Optical sensing techniques belong to the oldest and best established methods. Optical sensors are used for the detection and quantification in a wide field of analytical methods, including the medical, pharmaceutical, environmental, defense, bioprocessing, and food industries. There is still a continuous demand for simple, rapid, sensitive, and in situ monitoring techniques that explains the continuous interest in research (1).
Fluorescent probes for sensing processes in polymers have been reviewed (2). In general, the intrinsic fluorescence of polymers is unspecific so it is not useful to analyze their properties or to correlate changes in their microenvironment. However, when the polymers are modified, they can be readily used for detecting certain analytes. Optical biosensors have been recently reviewed, among other types of biosensors (3, pp. 297–300).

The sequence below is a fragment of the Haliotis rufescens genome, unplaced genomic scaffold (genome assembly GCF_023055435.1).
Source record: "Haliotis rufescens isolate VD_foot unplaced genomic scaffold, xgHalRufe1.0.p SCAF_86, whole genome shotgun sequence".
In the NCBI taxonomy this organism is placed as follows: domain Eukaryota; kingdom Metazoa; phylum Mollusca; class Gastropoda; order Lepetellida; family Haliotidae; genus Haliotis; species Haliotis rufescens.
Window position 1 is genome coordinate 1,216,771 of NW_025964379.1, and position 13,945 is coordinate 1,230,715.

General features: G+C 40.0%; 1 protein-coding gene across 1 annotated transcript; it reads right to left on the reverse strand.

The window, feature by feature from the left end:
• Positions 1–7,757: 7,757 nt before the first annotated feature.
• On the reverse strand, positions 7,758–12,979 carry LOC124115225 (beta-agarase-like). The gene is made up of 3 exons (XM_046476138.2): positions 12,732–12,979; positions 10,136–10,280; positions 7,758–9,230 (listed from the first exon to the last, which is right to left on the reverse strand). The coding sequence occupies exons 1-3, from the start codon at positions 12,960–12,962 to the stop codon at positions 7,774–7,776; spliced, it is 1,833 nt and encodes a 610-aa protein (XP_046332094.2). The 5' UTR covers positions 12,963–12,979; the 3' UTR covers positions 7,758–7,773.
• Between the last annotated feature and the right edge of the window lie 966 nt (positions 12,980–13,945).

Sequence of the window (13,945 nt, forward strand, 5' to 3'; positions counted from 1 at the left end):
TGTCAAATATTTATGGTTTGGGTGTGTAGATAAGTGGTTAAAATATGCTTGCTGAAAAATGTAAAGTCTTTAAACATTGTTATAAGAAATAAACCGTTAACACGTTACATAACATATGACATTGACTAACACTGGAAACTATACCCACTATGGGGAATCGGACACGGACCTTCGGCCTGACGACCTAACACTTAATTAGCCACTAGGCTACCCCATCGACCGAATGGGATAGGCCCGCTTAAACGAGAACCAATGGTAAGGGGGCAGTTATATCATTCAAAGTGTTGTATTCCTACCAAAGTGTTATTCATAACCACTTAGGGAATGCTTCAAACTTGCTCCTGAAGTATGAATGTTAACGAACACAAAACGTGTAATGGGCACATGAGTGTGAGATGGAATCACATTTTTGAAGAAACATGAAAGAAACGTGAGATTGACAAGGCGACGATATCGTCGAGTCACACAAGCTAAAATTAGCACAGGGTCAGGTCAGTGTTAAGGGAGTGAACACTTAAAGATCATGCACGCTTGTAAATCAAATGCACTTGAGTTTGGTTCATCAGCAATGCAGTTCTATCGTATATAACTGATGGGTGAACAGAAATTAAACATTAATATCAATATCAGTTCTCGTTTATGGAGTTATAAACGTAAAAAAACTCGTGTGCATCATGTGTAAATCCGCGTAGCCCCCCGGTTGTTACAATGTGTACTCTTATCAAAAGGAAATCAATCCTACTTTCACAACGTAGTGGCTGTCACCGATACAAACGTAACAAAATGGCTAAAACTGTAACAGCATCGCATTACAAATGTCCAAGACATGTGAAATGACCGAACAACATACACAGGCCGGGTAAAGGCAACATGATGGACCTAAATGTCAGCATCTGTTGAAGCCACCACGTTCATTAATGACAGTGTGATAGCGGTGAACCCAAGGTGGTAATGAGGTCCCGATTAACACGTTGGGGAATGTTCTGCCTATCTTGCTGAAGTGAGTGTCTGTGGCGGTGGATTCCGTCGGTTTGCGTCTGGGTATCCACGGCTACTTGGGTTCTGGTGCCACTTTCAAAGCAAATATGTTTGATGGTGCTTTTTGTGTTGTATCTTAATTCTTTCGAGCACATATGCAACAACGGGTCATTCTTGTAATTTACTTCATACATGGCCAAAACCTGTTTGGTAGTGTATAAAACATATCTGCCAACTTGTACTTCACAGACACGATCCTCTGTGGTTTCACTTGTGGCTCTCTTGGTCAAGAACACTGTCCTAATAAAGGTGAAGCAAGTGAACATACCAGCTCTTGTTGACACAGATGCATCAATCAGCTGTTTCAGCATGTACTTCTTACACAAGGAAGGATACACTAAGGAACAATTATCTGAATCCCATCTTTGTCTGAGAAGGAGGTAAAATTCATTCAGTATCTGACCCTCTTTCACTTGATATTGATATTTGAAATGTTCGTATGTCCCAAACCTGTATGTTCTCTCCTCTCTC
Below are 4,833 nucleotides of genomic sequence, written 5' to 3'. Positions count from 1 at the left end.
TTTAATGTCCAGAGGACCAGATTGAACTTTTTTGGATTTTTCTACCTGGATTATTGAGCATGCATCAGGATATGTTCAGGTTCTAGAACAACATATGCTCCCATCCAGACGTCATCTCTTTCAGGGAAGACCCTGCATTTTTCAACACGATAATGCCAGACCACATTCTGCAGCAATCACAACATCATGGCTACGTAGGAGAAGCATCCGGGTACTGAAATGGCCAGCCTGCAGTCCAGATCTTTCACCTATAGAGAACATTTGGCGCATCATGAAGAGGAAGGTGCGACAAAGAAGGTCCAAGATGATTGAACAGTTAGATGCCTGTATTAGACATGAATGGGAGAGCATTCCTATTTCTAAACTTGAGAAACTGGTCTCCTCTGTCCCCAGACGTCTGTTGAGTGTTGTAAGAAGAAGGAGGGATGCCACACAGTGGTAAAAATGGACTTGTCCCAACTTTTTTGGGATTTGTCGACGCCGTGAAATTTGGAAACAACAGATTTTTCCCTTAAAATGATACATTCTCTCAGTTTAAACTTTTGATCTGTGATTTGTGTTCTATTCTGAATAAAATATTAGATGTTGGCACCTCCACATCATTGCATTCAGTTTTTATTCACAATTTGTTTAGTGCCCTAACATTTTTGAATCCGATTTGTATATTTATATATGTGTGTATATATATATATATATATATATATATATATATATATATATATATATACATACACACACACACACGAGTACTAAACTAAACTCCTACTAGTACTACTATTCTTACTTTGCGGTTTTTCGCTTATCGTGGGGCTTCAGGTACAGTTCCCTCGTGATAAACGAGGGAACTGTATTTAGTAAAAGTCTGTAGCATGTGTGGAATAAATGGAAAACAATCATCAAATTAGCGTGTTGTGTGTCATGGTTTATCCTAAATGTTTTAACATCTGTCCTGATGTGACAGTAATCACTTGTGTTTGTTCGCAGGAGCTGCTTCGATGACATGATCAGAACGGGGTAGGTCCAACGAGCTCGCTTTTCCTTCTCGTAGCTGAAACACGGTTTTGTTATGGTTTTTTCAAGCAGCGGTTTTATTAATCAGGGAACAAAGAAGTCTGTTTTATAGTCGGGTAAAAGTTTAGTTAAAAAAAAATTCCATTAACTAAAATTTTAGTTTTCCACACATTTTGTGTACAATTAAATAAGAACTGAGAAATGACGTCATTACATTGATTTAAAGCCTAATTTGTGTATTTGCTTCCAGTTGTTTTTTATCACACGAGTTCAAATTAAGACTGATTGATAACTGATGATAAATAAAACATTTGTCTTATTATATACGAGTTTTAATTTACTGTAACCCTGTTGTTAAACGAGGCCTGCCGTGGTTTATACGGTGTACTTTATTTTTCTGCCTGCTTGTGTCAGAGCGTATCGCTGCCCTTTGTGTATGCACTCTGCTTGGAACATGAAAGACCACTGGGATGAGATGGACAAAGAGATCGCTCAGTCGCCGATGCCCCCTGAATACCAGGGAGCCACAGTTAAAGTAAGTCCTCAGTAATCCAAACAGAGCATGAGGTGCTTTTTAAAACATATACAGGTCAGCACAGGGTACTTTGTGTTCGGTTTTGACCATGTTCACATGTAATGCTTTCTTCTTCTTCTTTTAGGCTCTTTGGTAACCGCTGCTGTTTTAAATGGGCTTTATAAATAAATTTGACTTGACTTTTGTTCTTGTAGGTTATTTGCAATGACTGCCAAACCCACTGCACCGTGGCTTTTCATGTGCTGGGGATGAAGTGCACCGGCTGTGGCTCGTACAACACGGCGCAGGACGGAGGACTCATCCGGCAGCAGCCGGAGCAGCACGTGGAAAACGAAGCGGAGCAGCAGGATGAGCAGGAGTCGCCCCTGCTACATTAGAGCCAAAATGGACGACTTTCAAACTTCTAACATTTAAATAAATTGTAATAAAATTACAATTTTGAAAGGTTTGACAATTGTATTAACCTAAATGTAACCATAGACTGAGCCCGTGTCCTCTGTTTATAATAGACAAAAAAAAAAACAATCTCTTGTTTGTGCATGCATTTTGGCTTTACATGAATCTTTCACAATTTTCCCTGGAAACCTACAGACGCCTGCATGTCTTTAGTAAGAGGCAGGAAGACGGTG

Conjugate structures between each repeating unit of a polymer results in a semiconductive molecular wire. The energy transfer of excitons along the conjugated backbones is very fast, therefore, sensors based on conjugated polymers are extremely sensitive to minor perturbations and an amplification of a response of the collective system occurs. This behavior is advantageous over sensors made from small molecules (4,5).
The first conjugated polymer (CP), was a halogenated poly(acetylene) that was discovered in 1977 (6). It was found that the electrical conductivity increases by ...